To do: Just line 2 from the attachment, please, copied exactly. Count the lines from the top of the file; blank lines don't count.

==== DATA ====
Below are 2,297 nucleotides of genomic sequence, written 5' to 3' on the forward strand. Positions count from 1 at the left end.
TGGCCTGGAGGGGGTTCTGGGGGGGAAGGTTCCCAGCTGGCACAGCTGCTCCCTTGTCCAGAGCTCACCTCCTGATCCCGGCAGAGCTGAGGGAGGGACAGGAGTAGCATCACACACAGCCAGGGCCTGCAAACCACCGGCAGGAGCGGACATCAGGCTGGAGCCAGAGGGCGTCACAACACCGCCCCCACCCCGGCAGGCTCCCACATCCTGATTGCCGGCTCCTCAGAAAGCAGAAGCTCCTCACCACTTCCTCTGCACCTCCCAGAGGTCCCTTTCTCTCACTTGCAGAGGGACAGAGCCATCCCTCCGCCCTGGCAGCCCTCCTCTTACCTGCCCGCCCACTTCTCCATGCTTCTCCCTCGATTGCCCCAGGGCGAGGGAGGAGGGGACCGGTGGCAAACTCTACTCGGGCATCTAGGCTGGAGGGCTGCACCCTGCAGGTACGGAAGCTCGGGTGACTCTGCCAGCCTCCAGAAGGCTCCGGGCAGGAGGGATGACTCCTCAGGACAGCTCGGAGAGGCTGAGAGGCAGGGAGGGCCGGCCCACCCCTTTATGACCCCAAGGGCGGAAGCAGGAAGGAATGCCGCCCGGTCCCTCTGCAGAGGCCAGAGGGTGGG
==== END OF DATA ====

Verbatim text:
TGGCCTGGAGGGGGTTCTGGGGGGGAAGGTTCCCAGCTGGCACAGCTGCTCCCTTGTCCAGAGCTCACCTCCTGATCCCGGCAGAGCTGAGGGAGGGACAGGAGTAGCATCACACACAGCCAGGGCCTGCAAACCACCGGCAGGAGCGGACATCAGGCTGGAGCCAGAGGGCGTCACAACACCGCCCCCACCCCGGCAGGCTCCCACATCCTGATTGCCGGCTCCTCAGAAAGCAGAAGCTCCTCACCACTTCCTCTGCACCTCCCAGAGGTCCCTTTCTCTCACTTGCAGAGGGACAGAGCCATCCCTCCGCCCTGGCAGCCCTCCTCTTACCTGCCCGCCCACTTCTCCATGCTTCTCCCTCGATTGCCCCAGGGCGAGGGAGGAGGGGACCGGTGGCAAACTCTACTCGGGCATCTAGGCTGGAGGGCTGCACCCTGCAGGTACGGAAGCTCGGGTGACTCTGCCAGCCTCCAGAAGGCTCCGGGCAGGAGGGATGACTCCTCAGGACAGCTCGGAGAGGCTGAGAGGCAGGGAGGGCCGGCCCACCCCTTTATGACCCCAAGGGCGGAAGCAGGAAGGAATGCCGCCCGGTCCCTCTGCAGAGGCCAGAGGGTGGG